Ready? Good. Take notes.

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  • Franklin Habit Asks, "Why shouldn’t folks who knit and crochet get medals?"

    franklin_400x400Writer, illustrator, and knitter Franklin Habit joins us for his monthly column featuring humor and insights into a yarncrafter’s life.

    December already? You have got to be kidding me.

    I’ve been cleaning out. This apartment, as city apartments go, is not a cracker box. I am fortunate. But neither is it a many-wingèd mansion, and that keeps me from turning packrat. There’s no room for excess. Every year around this time I get the urge to pick up the household by one end and shake it like a rug to snap out the debris.

    Much of my personal debris is knitted. This was a busy year. I made lots of stuff, most of it for books or articles rather than personal use. I can’t keep it all, nor do I have reason to. Without a baby in the family, what do I want with a series of tiny bonnets? Out they go, and may they comfort heads that need them.

    Still, laid end to end across the dining room table, they and the dozens of other finished objects from 2015 make an impressively bulky display. They’re even more impressive piled atop one another to make a sort of finished project mountain.

    “Check it out,” I said to a visiting friend. “It’s tall as I am. All I need is a little amigurumi Edmund Hillary planting a flag on top.”

    “What’s amigurumi?” she said. (She doesn’t crochet, yet.)

    “Never mind,” I said. “Look how much I made!”

    “What do you want? A medal?”

    And I thought to myself, “Why, yes. Yes, I do. I would like a medal, please.”

    Why shouldn’t folks who knit and crochet get medals? This is the season for it. Journalists of every stripe are tripping over each other to be first across the line with end-of-the-year lists of who did what best, or most, or loudest.

    Maybe that’s the reason we who play with yarn usually aren’t given medals. We are not, on the whole, a loud bunch. This is not to say we don’t sometimes raise a ruckus when we get congregate. We do. But as individuals, we think nothing of binding off a hundred-hour project of ten thousand or more stitches without fanfare, then quietly beginning another.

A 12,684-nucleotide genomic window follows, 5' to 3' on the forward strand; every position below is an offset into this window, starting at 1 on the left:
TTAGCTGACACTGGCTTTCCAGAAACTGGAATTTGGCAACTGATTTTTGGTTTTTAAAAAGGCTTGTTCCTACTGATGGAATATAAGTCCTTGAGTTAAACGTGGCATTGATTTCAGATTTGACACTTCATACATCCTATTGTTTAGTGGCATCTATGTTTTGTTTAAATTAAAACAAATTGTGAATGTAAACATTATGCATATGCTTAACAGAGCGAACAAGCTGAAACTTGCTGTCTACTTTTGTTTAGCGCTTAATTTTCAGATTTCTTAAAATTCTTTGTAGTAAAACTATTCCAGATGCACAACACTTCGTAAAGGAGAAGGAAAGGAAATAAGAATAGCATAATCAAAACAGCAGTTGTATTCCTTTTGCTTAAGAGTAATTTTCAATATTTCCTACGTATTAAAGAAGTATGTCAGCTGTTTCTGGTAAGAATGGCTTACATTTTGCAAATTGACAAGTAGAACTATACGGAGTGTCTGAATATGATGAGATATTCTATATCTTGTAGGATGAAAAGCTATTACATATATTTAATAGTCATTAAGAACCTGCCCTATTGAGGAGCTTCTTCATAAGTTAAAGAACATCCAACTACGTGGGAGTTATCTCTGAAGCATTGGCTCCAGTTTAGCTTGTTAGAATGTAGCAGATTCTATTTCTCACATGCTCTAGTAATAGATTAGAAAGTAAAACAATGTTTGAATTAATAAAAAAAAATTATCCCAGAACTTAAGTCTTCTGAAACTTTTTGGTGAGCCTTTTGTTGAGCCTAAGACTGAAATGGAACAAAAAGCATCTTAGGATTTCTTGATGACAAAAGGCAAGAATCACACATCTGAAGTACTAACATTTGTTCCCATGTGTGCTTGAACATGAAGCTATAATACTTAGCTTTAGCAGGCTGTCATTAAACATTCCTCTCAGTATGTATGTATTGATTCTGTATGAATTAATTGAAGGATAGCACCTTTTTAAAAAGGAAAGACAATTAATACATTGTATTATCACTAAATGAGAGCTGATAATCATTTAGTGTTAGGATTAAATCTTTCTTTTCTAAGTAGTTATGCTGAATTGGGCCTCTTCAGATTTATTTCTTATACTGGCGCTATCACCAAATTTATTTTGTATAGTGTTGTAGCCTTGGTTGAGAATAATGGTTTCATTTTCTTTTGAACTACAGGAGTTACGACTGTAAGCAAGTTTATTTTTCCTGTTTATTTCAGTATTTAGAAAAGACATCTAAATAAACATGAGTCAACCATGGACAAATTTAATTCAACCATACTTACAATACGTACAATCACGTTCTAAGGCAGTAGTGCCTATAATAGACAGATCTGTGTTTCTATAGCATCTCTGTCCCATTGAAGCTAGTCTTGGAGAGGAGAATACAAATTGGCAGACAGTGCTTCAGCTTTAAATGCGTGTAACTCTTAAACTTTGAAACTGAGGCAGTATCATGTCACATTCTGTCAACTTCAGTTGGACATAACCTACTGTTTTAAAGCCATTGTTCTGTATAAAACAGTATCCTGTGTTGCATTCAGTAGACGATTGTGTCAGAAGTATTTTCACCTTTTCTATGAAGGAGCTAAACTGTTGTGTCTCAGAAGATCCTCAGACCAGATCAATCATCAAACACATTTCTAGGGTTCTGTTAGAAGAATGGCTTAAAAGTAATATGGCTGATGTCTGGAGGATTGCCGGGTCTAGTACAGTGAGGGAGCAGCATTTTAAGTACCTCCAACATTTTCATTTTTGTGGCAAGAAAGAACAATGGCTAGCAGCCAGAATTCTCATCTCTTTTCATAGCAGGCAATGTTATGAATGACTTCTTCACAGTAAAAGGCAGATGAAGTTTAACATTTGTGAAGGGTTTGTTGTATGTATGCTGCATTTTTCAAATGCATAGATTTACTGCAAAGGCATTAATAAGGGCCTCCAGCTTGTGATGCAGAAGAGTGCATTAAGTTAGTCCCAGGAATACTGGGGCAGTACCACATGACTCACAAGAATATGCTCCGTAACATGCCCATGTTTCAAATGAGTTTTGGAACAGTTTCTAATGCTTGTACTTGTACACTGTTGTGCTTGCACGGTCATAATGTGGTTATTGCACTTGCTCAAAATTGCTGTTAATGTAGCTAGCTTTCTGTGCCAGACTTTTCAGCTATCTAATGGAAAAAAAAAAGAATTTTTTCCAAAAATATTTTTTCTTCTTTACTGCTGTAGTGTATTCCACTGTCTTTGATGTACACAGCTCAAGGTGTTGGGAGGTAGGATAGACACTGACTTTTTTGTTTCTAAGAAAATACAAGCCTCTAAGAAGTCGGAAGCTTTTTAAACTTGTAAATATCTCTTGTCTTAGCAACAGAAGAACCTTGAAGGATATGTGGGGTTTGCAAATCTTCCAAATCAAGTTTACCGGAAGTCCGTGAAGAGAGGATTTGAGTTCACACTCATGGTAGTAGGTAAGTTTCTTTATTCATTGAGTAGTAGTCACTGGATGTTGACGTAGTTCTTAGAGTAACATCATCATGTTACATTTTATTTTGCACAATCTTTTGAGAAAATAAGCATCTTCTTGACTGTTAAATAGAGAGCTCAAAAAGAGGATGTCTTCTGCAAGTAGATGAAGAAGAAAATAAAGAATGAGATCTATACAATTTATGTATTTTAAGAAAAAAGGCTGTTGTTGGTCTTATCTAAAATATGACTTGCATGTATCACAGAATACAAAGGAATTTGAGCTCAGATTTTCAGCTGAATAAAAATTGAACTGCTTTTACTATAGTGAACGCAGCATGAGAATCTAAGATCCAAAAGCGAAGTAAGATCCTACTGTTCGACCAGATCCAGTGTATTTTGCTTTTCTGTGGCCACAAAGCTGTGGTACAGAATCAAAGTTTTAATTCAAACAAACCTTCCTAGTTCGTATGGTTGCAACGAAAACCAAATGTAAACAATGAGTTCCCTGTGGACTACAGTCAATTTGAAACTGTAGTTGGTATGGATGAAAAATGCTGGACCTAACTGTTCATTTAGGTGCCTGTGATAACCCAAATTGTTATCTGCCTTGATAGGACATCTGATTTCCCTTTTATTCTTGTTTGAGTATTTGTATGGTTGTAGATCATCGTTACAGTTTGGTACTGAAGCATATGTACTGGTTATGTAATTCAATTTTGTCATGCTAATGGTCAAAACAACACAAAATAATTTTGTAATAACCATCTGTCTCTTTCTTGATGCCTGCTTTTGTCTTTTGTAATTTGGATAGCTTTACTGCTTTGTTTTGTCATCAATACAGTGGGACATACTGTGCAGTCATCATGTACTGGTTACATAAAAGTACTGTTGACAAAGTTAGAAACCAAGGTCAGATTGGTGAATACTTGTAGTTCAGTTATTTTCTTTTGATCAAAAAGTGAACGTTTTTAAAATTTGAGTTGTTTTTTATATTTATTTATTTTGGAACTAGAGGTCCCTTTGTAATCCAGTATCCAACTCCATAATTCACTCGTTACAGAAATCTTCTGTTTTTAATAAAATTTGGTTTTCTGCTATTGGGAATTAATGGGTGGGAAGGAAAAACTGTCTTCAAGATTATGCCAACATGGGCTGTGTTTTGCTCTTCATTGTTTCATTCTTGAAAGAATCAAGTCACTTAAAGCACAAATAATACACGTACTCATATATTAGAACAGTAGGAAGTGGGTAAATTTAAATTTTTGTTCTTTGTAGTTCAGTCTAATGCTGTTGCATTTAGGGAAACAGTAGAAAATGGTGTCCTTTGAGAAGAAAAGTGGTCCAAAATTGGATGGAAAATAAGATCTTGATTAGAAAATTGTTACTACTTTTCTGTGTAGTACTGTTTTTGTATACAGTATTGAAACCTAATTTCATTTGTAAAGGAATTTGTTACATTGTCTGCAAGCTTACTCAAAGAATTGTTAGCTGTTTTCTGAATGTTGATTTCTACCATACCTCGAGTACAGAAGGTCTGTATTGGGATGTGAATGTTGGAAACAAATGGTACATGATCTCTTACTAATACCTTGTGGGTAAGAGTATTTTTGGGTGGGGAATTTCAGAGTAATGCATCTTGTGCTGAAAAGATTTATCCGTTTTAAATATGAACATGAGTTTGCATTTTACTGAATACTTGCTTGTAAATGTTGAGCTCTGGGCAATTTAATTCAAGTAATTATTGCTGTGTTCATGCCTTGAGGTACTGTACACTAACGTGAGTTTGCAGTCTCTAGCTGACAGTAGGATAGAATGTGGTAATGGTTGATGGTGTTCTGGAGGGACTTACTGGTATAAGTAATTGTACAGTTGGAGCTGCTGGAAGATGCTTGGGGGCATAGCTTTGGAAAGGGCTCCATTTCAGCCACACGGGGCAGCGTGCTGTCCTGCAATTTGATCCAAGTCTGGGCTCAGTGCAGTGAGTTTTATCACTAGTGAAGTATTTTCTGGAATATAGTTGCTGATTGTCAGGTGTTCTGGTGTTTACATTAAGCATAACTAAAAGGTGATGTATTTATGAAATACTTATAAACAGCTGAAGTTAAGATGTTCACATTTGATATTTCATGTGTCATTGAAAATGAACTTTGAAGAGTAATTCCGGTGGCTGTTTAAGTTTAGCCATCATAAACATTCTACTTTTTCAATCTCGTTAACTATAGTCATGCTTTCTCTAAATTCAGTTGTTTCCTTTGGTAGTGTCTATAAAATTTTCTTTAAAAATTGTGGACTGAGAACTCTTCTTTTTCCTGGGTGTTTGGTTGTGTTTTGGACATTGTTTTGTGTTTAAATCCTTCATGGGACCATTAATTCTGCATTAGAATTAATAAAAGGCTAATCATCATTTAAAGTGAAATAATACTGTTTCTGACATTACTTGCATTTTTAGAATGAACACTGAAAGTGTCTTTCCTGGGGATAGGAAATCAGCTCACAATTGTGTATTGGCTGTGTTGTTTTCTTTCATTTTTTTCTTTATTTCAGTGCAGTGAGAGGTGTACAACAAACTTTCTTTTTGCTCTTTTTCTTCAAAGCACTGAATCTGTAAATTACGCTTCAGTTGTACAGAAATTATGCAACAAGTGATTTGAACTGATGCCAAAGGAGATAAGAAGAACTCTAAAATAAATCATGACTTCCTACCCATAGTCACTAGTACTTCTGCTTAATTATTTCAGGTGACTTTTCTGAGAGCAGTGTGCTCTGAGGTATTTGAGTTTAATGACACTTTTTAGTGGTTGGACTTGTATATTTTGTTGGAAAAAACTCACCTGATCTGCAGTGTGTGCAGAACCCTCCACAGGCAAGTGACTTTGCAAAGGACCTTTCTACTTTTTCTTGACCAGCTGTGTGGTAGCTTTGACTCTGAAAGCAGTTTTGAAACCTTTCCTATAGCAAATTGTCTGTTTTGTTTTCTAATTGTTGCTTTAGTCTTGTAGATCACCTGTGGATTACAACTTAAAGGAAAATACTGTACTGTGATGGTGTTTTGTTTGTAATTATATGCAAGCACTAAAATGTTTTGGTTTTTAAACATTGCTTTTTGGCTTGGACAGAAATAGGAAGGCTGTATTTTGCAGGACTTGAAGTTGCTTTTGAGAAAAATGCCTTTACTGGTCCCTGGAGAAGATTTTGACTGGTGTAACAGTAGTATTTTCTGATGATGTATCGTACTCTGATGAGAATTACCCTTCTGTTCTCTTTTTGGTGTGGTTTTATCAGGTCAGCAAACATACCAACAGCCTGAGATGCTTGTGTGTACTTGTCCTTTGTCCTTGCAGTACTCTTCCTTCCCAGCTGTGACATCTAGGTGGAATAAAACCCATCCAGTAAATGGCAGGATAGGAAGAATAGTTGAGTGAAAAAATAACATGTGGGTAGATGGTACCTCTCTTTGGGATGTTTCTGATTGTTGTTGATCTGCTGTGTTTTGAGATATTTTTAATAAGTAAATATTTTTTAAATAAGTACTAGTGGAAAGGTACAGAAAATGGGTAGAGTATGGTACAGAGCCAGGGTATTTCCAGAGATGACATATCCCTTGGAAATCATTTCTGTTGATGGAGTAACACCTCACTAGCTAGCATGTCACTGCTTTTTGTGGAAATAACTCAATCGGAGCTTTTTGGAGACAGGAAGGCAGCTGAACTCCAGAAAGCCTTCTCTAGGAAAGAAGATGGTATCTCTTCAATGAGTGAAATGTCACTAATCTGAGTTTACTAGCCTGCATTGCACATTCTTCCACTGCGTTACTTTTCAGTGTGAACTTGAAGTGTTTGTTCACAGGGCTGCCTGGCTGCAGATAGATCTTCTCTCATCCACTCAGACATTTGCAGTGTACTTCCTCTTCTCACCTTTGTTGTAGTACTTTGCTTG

I know jigsaw puzzle fanciers who celebrate their achievements with more enthusiasm. And they don’t have to deal with necklines or buttonholes.

    I propose that here, now, we have our own awards ceremony.

    The event staff have been working on a red carpet of 2,648 granny squares made of Lion Brand Wool Ease, and should be here within the hour.  I am, you will have noticed, in full evening dress; but you may come as you are. Tiaras welcomed.

    When you’re quite ready, please make your way to the stage and lay claim to the trophy for any and all of your remarkable achievements. Feel free to add others in the comments section.

    And don’t worry about keeping your acceptance speech short. I brought my knitting.

    Presenting the Franklin Habit Awards! And the winners are...

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    habit-lb-trophy-07 habit-lb-trophy-08 habit-lb-trophy-09
    habit-lb-trophy-10

    —–
    Writer, illustrator, and photographer Franklin Habit is the author of It Itches: A Stash of Knitting Cartoons (Interweave Press, 2008–now in its third printing) and proprietor of The Panopticon (the-panopticon.blogspot.com), one of the most popular knitting blogs on Internet. On an average day, upwards of 2,500 readers worldwide drop in for a mix of essays, cartoons, and the continuing adventures of Dolores the Sheep. Franklin’s other publishing experience in the fiber world includes contributions to Vogue Knitting, Yarn Market News, Interweave Knits, Interweave Crochet, PieceWork, Cast On: A Podcast for Knitters, Twist Collective, and a regular column on historic knitting patterns for Knitty.com.

    These days, Franklin knits and spins in Chicago, Illinois, sharing a small city apartment with a Schacht spinning wheel and colony of sock yarn that multiplies alarmingly whenever his back is turned.